As the clocks go forward and British Summer Time begins, Achievements family history research team looks at the origins and history of Britain’s daylight saving schemes.

The idea of summer time or daylight saving time is often attributed to Benjamin Franklin who made the suggestion in a light hearted pamphlet in 1784. However it was an orchestrated campaign by an English builder, William Willett in 1907 that first set the wheels in motion. William Willett was born in Farnham in Surrey and joined his father's building business where between them they created a reputation for "Willett built" quality houses in choice parts of London and the South. He lived most of his life in Chislehurst, Kent where it is said after riding his horse in Petts Wood near his home early one summer morning and noticing how many blinds were still down the idea for daylight saving time first occurred to him.

Using his own financial resources, in 1907 William published a pamphlet "The Waste of Daylight" In it he proposed that the clocks should be advanced by 80 minutes in four incremental steps during April and reversed the same way during September. The evenings would then remain light for longer, increasing daylight recreation time and also saving ₤2.5 million in lighting costs. He suggested that the clocks should be advanced by 20 minutes at a time at 2 am on successive Sundays in April and be retarded by the same amount on Sundays in September.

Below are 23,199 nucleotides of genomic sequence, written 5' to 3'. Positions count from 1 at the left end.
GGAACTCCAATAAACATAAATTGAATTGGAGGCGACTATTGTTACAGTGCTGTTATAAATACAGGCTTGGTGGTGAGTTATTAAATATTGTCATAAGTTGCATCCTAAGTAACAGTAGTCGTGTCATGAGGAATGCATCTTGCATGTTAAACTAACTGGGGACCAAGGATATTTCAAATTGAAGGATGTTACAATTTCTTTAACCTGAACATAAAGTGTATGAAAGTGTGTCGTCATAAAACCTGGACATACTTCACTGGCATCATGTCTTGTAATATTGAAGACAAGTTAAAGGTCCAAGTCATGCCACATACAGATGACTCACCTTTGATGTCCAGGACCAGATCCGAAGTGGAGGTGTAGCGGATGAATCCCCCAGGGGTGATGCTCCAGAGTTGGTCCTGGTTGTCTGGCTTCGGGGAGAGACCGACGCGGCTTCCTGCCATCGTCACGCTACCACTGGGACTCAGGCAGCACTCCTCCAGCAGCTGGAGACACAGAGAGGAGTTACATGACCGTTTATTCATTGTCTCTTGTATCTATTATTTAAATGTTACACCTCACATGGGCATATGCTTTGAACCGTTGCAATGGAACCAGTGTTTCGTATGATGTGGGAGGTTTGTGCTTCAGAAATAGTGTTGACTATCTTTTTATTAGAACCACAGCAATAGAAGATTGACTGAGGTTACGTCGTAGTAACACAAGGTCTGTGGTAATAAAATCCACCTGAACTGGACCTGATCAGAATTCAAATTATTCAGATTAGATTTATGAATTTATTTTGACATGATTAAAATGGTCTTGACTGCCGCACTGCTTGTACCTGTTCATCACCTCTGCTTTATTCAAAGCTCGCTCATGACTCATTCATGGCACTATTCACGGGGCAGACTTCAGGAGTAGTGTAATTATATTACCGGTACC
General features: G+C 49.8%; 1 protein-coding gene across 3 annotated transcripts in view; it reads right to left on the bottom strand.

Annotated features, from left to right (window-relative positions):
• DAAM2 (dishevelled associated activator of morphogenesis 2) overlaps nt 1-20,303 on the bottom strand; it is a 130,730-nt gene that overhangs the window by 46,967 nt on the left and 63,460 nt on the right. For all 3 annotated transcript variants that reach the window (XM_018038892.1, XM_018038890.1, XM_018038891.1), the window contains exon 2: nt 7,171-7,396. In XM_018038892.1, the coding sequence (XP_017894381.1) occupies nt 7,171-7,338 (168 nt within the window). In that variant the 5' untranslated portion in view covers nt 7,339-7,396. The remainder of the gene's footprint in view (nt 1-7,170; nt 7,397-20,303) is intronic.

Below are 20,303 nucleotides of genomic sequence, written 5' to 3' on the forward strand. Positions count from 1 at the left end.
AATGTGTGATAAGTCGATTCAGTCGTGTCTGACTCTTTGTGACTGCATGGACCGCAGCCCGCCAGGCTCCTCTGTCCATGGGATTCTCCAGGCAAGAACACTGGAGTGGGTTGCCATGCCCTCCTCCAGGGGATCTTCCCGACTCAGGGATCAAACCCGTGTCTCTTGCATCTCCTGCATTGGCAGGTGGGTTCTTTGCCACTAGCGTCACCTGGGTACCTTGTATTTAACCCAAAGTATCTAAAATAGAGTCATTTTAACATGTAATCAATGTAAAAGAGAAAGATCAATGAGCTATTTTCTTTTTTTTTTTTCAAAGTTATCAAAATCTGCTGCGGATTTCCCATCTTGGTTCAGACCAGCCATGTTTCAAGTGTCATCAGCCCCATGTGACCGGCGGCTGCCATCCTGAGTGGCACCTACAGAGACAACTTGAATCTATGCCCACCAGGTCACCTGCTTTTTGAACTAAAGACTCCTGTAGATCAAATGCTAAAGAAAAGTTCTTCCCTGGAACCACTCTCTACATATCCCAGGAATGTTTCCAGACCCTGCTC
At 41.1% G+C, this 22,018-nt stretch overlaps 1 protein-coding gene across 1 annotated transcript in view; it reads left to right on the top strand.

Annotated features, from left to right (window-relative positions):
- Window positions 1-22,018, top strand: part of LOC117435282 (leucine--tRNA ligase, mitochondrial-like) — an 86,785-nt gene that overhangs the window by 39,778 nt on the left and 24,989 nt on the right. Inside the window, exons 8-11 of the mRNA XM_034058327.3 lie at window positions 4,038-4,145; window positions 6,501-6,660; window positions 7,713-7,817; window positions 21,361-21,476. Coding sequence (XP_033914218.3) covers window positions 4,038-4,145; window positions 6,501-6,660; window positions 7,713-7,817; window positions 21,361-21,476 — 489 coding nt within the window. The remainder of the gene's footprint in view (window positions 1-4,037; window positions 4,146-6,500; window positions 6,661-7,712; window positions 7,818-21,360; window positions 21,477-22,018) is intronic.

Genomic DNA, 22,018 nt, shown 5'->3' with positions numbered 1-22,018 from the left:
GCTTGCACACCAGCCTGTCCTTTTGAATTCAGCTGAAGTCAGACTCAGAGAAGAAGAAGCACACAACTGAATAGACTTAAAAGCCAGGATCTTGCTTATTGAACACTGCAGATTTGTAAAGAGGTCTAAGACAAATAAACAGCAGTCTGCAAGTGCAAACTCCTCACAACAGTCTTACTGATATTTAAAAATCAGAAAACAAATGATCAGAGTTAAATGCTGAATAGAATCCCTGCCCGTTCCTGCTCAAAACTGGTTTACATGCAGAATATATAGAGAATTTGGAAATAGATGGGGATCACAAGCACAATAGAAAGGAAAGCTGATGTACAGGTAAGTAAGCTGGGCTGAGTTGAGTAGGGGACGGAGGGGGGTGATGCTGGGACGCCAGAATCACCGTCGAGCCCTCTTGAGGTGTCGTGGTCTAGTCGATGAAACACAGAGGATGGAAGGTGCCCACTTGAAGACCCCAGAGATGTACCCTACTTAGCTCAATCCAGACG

Through vigorous campaigning, by 1908 Willett had managed to gain the support of an MP, Robert Pearce, who made several unsuccessful attempts to get it passed into law. A young Winston Churchill promoted it for a time, and the idea was examined again by a parliamentary select committee in 1909 but again no action was taken. The outbreak of the First World War made the issue more important primarily because of the need to save coal. Germany had already introduced the scheme when the bill was finally passed in Britain on 17 May 1916 and the clocks were advanced by an hour on the following Sunday, 21 May, enacted as a wartime production-boosting device under the Defence of the Realm Act. It was subsequently adopted in many other countries.

During the Second World War, double summer time (2 hours in advance of GMT) was introduced and was used for the period when normally ordinary summer time would have been in force. During the winter clocks were kept one hour in advance of GMT. After the war, summer time was invoked each year from 1948 to 1967. In 1968 clocks were advanced one hour ahead of GMT on 18 February and remained so until British Standard Time, during which clocks were kept in advance of GMT all year, came into force between 27 October 1968 and 31 October 1971.

The Summer Time Act 1972 defined the period of British Summer Time to start at 02.00 GMT on the morning of the day after the third Saturday in March or, if that was Easter Day, the day after the second Saturday. It was to end at 02.00 GMT on the day after the fourth Saturday in October.

"Spring forward and fall back" or so states the splendid reminder for us all of the change in the hour. As with the origin and history of most of our traditions, it is always interesting to cast a glance backwards in time and see how they came about and like the ripple effect of a stone in a pond, it is often the actions of individuals that have eventually brought forth change.

Sadly,William Willett did not live to see daylight saving become law, as he died of influenza in 1915 at the age of 58. He is commemorated in Petts Wood by a memorial sundial set permanently to daylight saving time. The Daylight Inn in Petts Wood is also named in his honour and the road Willett Way. His house in the London Borough of Bromley is marked with a blue plaque.

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